Do we gain or lose spaces in the age of new communication technologies?

pp. 25-30 in Storytelling und Cyberchat. Die Bedeutung neuer Kommunikationstechnologien aus der Sicht unterschiedlicher Kulturen, ed. S. Fritsch-Oppermann (Evangelische Akademie Loccum, 2000).
Author: Darryl R. J. Macer
We have just listened to a number of stories from different cultures from a story teller. I would like to think firstly about the definition of storytelling and how this may be broadened by the advent of new communication technologies.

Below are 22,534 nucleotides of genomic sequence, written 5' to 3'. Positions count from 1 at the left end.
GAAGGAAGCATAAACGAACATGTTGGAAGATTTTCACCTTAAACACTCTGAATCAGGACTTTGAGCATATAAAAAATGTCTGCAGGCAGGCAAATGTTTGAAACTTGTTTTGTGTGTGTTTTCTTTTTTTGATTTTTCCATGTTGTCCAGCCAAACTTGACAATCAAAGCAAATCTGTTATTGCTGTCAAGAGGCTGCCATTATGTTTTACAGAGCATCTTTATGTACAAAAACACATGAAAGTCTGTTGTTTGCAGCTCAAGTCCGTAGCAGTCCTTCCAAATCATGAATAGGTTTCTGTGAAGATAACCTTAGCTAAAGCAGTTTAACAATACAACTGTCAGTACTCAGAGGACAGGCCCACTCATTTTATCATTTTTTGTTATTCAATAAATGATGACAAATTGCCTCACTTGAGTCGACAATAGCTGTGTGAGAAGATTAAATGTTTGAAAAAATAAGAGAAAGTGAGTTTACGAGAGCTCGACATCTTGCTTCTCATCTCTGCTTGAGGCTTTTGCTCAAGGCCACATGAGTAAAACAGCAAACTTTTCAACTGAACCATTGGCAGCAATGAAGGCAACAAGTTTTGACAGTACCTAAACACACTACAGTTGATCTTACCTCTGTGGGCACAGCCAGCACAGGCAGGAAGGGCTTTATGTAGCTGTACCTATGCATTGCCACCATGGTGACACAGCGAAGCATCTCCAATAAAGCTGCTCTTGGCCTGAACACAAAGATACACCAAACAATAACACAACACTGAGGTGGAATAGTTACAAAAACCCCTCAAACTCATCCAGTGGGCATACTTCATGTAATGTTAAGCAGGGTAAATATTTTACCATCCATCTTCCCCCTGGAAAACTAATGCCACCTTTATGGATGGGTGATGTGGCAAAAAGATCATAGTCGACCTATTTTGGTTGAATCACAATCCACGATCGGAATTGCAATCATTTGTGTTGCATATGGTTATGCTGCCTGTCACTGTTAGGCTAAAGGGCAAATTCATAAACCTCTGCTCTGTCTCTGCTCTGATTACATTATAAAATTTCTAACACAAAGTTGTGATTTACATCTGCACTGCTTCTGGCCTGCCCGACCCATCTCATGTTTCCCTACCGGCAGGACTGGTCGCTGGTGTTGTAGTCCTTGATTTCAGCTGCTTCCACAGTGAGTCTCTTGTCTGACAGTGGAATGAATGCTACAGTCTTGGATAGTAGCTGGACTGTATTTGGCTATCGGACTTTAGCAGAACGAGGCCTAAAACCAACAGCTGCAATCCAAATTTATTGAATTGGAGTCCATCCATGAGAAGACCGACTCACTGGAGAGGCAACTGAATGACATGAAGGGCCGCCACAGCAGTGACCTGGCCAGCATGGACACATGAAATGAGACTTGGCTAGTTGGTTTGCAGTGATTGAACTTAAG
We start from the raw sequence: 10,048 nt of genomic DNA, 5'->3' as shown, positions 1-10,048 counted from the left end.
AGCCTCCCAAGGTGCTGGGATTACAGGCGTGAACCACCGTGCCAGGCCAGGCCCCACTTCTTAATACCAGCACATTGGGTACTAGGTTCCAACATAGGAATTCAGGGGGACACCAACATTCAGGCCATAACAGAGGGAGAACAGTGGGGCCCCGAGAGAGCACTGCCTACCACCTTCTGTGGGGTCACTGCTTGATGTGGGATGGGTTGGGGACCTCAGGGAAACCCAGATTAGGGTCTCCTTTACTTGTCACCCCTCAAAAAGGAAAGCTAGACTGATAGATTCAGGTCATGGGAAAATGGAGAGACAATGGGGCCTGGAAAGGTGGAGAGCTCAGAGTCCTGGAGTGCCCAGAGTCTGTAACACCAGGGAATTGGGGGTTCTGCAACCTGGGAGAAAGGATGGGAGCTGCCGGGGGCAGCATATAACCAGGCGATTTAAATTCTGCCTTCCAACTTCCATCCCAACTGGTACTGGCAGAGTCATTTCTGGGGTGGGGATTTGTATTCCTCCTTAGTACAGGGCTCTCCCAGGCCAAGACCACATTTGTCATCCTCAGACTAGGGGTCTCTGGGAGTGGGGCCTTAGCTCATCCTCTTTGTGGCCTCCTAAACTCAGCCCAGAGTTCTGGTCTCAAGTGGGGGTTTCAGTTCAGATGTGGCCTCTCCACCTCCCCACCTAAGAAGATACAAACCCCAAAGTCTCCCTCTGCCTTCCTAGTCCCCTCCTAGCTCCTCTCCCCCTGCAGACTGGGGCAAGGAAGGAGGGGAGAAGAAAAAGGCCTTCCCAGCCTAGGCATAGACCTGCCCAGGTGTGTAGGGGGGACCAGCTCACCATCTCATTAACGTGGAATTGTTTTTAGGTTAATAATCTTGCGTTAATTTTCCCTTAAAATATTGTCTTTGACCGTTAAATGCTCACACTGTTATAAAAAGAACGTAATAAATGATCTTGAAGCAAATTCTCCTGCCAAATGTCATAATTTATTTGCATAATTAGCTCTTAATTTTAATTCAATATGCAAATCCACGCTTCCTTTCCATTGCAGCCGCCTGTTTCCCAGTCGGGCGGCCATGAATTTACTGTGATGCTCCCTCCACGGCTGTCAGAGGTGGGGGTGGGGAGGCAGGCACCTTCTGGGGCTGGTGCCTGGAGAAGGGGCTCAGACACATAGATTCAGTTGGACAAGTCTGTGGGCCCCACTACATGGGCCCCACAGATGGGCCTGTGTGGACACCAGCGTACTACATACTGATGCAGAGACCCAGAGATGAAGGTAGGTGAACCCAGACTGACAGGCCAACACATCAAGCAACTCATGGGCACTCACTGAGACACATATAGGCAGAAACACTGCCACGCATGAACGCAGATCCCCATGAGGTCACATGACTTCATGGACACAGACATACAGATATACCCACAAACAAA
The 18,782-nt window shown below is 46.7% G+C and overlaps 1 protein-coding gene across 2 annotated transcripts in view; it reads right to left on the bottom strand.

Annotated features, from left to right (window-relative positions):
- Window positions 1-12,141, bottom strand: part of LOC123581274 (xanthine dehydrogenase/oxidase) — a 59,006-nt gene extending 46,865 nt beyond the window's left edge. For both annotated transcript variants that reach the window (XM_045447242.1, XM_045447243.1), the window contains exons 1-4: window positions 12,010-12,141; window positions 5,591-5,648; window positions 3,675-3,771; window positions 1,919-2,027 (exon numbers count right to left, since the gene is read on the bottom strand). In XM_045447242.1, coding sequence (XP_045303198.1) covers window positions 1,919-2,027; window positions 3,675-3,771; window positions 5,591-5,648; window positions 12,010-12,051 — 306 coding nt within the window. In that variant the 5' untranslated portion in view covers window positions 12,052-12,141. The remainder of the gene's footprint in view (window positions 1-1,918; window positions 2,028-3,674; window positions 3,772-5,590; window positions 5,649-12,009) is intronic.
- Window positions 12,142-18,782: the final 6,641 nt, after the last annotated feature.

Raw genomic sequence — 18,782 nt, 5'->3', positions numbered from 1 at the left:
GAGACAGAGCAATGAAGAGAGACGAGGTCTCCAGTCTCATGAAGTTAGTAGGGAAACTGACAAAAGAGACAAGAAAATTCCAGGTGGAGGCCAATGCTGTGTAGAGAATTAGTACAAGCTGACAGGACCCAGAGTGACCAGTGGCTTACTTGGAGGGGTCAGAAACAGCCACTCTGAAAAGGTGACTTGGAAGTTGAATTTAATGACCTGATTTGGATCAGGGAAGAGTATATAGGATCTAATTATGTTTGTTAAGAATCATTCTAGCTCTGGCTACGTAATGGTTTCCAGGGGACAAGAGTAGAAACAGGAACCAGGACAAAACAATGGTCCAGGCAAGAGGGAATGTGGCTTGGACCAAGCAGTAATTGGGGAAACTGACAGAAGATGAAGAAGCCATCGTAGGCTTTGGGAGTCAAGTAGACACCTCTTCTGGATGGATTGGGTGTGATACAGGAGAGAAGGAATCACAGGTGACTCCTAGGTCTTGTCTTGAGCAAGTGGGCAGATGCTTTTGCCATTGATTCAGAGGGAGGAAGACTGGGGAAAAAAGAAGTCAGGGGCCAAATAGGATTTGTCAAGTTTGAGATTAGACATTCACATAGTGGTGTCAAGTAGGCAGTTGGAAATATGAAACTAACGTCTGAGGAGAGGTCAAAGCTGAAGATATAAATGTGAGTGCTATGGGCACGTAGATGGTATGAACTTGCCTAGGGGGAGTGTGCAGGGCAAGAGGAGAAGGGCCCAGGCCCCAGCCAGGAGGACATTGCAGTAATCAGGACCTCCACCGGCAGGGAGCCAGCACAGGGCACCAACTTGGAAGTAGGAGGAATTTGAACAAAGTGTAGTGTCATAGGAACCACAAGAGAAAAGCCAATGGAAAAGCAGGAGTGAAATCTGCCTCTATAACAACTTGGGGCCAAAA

Cathy Spagnoli defined story telling as what happens when one or several humans share orally to a live audience. It is an artform which is one of the worldLs oldest means of communication. It uses oral language and may be supported by visual aids, music, and other tools, and covers a wide range of subjects. I want us to think about whether stories have to be oral, and whether they have to be shared with a live audience? Do they even need to be shared with an audience at all?